So you have acquired some data. But what does it mean and who is it for? If you want to change someone’s mind or behavior, presenting it through a visual medium is often the fastest way to get them to connect with the information. Cue data visualization.
Data visualization involves engaging our audience in learning something new through a visual medium-- seeing something in a light they’ve never seen before. The process of creating a compelling visual com can be broken down into a few linear steps of decision making. Once we understand some important principles about how to effectively communicate data, we cannot only tell a great story but educate and inspire change in the process.
In her book, Storytelling with Data: A Data Visualization Guide for Business Professionals, Cole Nussbamer Knaflic lays out a set of 6 lessons in the art of data visualization. Here, we demonstrate the process using Excel using this Stack Overflow Developer Survey, 2017 data because who knew there were so many ways to customize visualizations with this well-known program?
1. Understand the context
Data can be overwhelming. It requires a high level of exploratory analysis before it can be disseminated in any concise way. So that’s our job-- knowing the content and breaking it down into the most important elements necessary for our audience to digest. There’s a lot more going on under the hood but no one else needs to know that.
When setting foot on the data visualization journey, it’s too easy to ask, “What is the most important information in this data?” Let’s avoid this question initially, however, as it elicits no clear answer itself and is highly dependent on answering a few preceding questions:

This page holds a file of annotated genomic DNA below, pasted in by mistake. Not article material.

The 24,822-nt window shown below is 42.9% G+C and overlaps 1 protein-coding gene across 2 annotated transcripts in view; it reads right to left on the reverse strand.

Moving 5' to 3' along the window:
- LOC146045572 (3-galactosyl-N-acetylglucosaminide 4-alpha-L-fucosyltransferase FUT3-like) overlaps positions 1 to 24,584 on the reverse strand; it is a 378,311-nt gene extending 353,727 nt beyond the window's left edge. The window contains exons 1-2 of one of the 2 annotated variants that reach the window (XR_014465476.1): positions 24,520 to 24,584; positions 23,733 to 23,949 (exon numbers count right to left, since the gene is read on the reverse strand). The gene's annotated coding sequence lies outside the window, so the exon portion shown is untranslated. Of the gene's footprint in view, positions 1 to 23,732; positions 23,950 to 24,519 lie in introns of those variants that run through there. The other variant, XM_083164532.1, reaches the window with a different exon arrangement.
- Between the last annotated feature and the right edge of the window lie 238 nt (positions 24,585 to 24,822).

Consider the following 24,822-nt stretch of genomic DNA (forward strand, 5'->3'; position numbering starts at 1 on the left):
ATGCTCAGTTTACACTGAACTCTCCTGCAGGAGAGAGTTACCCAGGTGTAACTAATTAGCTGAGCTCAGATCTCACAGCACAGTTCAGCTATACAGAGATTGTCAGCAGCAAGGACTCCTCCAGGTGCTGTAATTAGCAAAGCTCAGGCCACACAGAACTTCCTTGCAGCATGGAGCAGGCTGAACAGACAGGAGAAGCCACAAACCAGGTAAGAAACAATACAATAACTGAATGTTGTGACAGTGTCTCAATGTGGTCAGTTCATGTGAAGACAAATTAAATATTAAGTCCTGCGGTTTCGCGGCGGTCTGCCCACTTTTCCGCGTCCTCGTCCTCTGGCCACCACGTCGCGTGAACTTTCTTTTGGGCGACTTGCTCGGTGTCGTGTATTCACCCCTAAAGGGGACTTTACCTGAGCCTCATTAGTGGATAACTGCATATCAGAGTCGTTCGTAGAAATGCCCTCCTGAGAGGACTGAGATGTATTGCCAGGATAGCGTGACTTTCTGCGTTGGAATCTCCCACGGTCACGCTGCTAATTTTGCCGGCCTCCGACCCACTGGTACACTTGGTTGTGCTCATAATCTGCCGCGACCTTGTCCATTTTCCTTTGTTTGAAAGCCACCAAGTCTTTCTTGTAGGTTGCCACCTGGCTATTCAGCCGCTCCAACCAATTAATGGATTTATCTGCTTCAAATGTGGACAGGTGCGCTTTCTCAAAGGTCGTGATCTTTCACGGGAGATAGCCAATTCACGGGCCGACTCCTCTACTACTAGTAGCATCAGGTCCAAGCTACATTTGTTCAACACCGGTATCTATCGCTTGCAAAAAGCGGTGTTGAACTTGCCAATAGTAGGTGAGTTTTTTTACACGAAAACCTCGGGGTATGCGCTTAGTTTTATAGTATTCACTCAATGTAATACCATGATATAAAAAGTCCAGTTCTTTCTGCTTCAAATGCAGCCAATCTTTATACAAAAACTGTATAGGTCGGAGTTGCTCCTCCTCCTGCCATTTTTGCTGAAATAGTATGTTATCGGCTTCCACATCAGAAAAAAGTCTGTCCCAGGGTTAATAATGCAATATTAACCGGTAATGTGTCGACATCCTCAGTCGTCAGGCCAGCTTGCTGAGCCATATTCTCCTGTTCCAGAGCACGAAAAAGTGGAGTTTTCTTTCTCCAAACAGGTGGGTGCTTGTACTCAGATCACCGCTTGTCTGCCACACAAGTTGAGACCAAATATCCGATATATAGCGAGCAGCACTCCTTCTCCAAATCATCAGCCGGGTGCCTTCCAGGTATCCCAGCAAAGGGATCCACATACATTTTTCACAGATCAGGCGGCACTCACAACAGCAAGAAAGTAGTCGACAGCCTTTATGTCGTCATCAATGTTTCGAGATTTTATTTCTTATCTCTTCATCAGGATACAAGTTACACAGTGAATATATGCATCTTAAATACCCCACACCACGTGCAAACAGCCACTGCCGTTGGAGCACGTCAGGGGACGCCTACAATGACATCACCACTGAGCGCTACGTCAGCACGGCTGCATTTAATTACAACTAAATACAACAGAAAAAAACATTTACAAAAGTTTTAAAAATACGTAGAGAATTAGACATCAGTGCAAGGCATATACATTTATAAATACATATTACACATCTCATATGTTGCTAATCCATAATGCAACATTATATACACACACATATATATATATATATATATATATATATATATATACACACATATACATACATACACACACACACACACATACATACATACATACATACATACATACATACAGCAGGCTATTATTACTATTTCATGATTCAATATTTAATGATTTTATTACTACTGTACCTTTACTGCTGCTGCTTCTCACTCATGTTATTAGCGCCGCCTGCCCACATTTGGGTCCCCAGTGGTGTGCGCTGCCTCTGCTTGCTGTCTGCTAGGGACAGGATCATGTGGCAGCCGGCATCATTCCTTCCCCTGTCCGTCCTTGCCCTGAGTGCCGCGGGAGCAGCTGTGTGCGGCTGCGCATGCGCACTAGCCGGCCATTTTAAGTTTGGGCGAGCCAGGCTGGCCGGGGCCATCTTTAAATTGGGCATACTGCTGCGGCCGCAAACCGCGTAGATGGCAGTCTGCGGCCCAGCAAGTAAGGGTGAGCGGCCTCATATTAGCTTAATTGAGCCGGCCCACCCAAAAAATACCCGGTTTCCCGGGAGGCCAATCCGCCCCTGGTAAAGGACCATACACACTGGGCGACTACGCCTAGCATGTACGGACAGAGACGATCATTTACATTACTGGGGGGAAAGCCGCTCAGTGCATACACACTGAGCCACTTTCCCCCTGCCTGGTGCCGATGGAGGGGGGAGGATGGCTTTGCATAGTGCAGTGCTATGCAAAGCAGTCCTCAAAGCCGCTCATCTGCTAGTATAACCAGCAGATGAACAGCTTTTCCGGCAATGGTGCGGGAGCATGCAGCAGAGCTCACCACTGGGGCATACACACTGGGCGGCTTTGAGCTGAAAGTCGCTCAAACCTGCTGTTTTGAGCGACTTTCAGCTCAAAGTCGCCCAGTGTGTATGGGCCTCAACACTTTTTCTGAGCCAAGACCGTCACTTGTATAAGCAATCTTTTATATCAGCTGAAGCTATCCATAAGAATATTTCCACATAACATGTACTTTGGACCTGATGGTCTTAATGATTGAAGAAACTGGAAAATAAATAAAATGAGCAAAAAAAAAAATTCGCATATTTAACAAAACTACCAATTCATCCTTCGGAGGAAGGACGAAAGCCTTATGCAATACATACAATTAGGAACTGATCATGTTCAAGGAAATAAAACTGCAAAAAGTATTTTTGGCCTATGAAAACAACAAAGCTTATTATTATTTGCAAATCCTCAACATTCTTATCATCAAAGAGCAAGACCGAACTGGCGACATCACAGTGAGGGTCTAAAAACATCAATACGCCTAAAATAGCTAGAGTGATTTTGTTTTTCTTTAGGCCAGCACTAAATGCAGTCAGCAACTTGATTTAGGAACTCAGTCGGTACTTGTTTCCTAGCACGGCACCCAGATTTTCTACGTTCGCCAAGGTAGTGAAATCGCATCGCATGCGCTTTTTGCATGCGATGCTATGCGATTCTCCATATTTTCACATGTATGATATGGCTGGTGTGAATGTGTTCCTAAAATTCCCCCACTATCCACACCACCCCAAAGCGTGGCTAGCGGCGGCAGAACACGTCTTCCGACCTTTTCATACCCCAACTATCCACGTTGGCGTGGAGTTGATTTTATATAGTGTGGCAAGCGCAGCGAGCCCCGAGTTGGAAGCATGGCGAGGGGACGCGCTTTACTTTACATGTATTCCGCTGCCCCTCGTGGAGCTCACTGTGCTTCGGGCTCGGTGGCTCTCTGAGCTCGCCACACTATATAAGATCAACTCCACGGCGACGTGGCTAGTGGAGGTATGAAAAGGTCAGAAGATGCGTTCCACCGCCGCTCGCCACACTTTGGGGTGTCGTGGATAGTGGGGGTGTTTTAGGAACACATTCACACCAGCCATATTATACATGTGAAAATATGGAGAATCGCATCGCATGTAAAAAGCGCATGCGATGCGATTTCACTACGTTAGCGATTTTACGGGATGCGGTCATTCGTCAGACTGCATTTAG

Who is my audience?
What is my relationship with the audience? Do they trust me as an expert or must I establish credibility?
*What do they need know? To do? *
What actions might be taken as a result of understanding this data?
What conversations need to be started?
How will I communicate the information?
What data do I have access to that will support the story and compel my audience to take action?
The more specific the answers to these questions are, the more successful the end result will be.
Once you are clear on these answers, it is time to start considering how the explanatory analysis will go. What is the Big Idea? What background information is necessary to provide and what can be left out for greater clarity?
At this point, Excel is still a tool on the shelf. Before we can generate a visual representation, we must get specific on the experience we need to create for our audience.
2) Choose an appropriate visual display
Depending on the type of content, we can make an intentional decision about which type of visual most effectively conveys our message.
12 most commonly used visuals:
- Simple text (numbers to communicate themselves)
- Table (interact with verbal system, not good for presentations or quick scanning)
- Heatmap (convey relative magnitude, color saturation to reduce cognitive load)